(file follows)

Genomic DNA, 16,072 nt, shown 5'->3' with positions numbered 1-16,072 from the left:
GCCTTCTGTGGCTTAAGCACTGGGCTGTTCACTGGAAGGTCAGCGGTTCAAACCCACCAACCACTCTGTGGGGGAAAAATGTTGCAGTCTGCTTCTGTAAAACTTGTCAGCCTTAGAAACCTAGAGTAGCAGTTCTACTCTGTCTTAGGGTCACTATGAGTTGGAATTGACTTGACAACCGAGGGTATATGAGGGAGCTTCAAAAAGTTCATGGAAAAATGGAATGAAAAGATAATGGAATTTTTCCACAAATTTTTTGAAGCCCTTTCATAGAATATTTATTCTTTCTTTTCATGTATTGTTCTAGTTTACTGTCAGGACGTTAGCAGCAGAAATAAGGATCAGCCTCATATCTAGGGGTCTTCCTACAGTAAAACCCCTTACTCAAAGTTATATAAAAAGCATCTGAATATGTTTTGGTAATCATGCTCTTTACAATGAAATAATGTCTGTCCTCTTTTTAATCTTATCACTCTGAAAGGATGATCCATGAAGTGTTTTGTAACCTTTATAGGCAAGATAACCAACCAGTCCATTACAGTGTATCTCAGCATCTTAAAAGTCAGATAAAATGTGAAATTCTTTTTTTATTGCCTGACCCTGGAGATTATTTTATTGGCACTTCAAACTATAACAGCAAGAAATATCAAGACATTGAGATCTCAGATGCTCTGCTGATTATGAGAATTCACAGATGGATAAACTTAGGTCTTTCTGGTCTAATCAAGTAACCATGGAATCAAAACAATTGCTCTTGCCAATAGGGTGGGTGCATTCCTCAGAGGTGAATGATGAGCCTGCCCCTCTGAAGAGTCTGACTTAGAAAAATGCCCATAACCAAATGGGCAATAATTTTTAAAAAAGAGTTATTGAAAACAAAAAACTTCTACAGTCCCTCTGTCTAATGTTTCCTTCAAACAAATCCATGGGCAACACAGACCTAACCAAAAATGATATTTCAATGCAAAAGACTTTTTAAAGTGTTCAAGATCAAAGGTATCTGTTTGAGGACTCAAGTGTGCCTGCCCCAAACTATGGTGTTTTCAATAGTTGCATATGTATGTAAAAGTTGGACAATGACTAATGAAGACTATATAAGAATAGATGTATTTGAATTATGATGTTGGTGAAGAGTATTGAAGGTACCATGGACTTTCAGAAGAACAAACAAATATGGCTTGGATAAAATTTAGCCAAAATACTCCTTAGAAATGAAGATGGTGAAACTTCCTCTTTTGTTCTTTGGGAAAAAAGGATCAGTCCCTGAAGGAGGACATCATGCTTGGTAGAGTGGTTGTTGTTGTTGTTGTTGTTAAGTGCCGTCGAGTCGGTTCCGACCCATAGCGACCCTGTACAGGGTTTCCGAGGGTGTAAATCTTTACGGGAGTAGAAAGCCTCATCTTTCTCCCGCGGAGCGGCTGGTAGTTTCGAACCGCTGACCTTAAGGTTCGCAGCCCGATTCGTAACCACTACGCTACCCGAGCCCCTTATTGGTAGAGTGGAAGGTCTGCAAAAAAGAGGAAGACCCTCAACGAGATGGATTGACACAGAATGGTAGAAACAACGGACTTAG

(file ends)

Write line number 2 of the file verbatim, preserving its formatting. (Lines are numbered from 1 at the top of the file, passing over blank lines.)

GCCTTCTGTGGCTTAAGCACTGGGCTGTTCACTGGAAGGTCAGCGGTTCAAACCCACCAACCACTCTGTGGGGGAAAAATGTTGCAGTCTGCTTCTGTAAAACTTGTCAGCCTTAGAAACCTAGAGTAGCAGTTCTACTCTGTCTTAGGGTCACTATGAGTTGGAATTGACTTGACAACCGAGGGTATATGAGGGAGCTTCAAAAAGTTCATGGAAAAATGGAATGAAAAGATAATGGAATTTTTCCACAAATTTTTTGAAGCCCTTTCATAGAATATTTATTCTTTCTTTTCATGTATTGTTCTAGTTTACTGTCAGGACGTTAGCAGCAGAAATAAGGATCAGCCTCATATCTAGGGGTCTTCCTACAGTAAAACCCCTTACTCAAAGTTATATAAAAAGCATCTGAATATGTTTTGGTAATCATGCTCTTTACAATGAAATAATGTCTGTCCTCTTTTTAATCTTATCACTCTGAAAGGATGATCCATGAAGTGTTTTGTAACCTTTATAGGCAAGATAACCAACCAGTCCATTACAGTGTATCTCAGCATCTTAAAAGTCAGATAAAATGTGAAATTCTTTTTTTATTGCCTGACCCTGGAGATTATTTTATTGGCACTTCAAACTATAACAGCAAGAAATATCAAGACATTGAGATCTCAGATGCTCTGCTGATTATGAGAATTCACAGATGGATAAACTTAGGTCTTTCTGGTCTAATCAAGTAACCATGGAATCAAAACAATTGCTCTTGCCAATAGGGTGGGTGCATTCCTCAGAGGTGAATGATGAGCCTGCCCCTCTGAAGAGTCTGACTTAGAAAAATGCCCATAACCAAATGGGCAATAATTTTTAAAAAAGAGTTATTGAAAACAAAAAACTTCTACAGTCCCTCTGTCTAATGTTTCCTTCAAACAAATCCATGGGCAACACAGACCTAACCAAAAATGATATTTCAATGCAAAAGACTTTTTAAAGTGTTCAAGATCAAAGGTATCTGTTTGAGGACTCAAGTGTGCCTGCCCCAAACTATGGTGTTTTCAATAGTTGCATATGTATGTAAAAGTTGGACAATGACTAATGAAGACTATATAAGAATAGATGTATTTGAATTATGATGTTGGTGAAGAGTATTGAAGGTACCATGGACTTTCAGAAGAACAAACAAATATGGCTTGGATAAAATTTAGCCAAAATACTCCTTAGAAATGAAGATGGTGAAACTTCCTCTTTTGTTCTTTGGGAAAAAAGGATCAGTCCCTGAAGGAGGACATCATGCTTGGTAGAGTGGTTGTTGTTGTTGTTGTTGTTAAGTGCCGTCGAGTCGGTTCCGACCCATAGCGACCCTGTACAGGGTTTCCGAGGGTGTAAATCTTTACGGGAGTAGAAAGCCTCATCTTTCTCCCGCGGAGCGGCTGGTAGTTTCGAACCGCTGACCTTAAGGTTCGCAGCCCGATTCGTAACCACTACGCTACCCGAGCCCCTTATTGGTAGAGTGGAAGGTCTGCAAAAAAGAGGAAGACCCTCAACGAGATGGATTGACACAGAATGGTAGAAACAACGGACTTAG